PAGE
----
Translation and Interpreting Studies I
A Critical Assessment of Universals of Translation: In the light of corpus-based approach
The 1990s witnessed the rapid development of the corpus-based approach to translation studies. According to Laviosa (2010: 80), “a corpus is a collection of authentic texts held in electronic forms assembled according to specific design criteria”. It is of great interest to apply corpora to all sorts of disciplines due to the fact that corpora can be used to access vast quantities of data and prepared for computer processing. Baker (1993: 243) first put forward the corpus-based methodology to translation studies and since then, numerous translation scholars have attempted to identify the nature of translated texts by carefully examining the product and process of translation. Thus, various features of translated texts are observed and summarized, forming the basis for universals of translation which is defined by Baker (1993: 243) as “features typically occur in translated texts rather than original utterances and which is not the result of interference from specific language systems”. Frawley (1984) regards these features as the ‘third code’ of translation, which differs from both the source language and the target language. This paper first takes a brief look at typologies of corpus frequently used in translation studies and then moves on to examine the four potential universals of translation, namely, simplification, explicitation, normalization and leveling out, which are proposed by Baker on the basis of both theoretical statements and non-corpus investigations of translated texts (Olohan 2004: 91).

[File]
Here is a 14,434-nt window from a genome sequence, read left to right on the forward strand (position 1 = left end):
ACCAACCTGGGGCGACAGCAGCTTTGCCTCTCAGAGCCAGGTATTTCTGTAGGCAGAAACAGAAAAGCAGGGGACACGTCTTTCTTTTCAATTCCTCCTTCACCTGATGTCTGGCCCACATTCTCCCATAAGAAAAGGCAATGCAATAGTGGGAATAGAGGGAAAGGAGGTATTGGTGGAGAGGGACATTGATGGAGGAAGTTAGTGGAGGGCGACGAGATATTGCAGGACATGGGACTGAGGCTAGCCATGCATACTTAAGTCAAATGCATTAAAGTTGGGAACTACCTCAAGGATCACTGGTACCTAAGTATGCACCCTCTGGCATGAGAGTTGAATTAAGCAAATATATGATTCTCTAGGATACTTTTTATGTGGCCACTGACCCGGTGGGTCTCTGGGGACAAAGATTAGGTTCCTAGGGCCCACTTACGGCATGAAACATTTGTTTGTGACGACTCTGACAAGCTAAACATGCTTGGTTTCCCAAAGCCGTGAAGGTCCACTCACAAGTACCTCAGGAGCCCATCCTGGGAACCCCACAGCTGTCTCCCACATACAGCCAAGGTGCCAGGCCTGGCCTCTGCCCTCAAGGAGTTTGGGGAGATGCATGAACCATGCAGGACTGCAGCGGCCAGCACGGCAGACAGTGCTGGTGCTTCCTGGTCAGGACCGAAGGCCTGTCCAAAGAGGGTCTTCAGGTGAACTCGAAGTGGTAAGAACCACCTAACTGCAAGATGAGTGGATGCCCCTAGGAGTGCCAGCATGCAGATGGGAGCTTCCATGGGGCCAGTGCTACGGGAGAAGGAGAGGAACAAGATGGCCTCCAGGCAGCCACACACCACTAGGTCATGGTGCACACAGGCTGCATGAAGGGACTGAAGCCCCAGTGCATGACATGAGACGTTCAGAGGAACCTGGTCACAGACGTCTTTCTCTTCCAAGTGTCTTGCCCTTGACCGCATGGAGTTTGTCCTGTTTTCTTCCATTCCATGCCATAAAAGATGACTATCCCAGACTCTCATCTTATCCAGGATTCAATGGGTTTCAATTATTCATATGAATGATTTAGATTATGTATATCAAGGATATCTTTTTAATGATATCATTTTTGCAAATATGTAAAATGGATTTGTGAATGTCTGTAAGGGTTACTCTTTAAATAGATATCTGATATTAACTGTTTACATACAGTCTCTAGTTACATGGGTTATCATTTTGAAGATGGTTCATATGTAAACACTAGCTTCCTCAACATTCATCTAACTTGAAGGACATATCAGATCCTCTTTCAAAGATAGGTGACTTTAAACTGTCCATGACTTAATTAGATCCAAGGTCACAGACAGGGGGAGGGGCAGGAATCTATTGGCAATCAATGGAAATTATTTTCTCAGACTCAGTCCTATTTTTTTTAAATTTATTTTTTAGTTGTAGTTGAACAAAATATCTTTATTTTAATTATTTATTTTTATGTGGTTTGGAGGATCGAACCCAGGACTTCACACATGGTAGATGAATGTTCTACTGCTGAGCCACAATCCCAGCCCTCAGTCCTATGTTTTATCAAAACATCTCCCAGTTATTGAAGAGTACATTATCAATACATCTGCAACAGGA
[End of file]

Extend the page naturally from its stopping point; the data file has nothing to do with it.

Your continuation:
Types of corpus in translation studies
As the definition of corpus indicates, all the texts compiled in a corpus are based on explicit design criteria, which are divided by Laviosa (2002: 34) into four hierarchical levels. The first level consists of six sets of contrastive parameters which form the most general features of a corpus, such as language types (English, German, French etc.) and text types (written, spoken or mixed). The subsequent levels are made up of parameters that are specific to a corpus designed for translation studies, such as single vs. comparable or parallel and mono-source-language vs. bi-source-language or multi-source-language. According to Baker (1995: 230), corpus designed specifically for translation research mainly includes three types, namely, parallel corpus, multilingual corpus and comparable corpus. Parallel corpus, consisting of source texts and their translated versions, can be applied in various occasions, including translation training and machine translation. Take Google Translate (GT) for example, at present, GT is able to offer bidirectional translation between 58 languages inasmuch as it has a powerful pre-existing parallel corpus (Bellos 2011). Probably, the best known corpus of this type is the English-French Hansards Corpus in Canada (Baker 1995: 231). Multilingual corpus is made up of two or more monolingual corpora in different languages and all the texts included are original writings as opposed to translated ones. Thus, multilingual corpus can be used to investigate natural patterns of languages and therefore play a crucial role in materials writing, translator training and improving machine translation systems (Baker 1995). Comparable corpus consists of two separate corpora in the same language: one contains original writings while the other contains translated texts. In order to fully reflect the comparability between the corpora, the two sets of texts should, as Baker (1995) states, “cover a similar domain, variety of language and time span, and be of comparable length.” Besides, the original authors and translators of the texts compiled in the translational corpus should be representative. All the requirements mentioned above ensure that comparable corpus can be used to investigate features of translated texts regardless...
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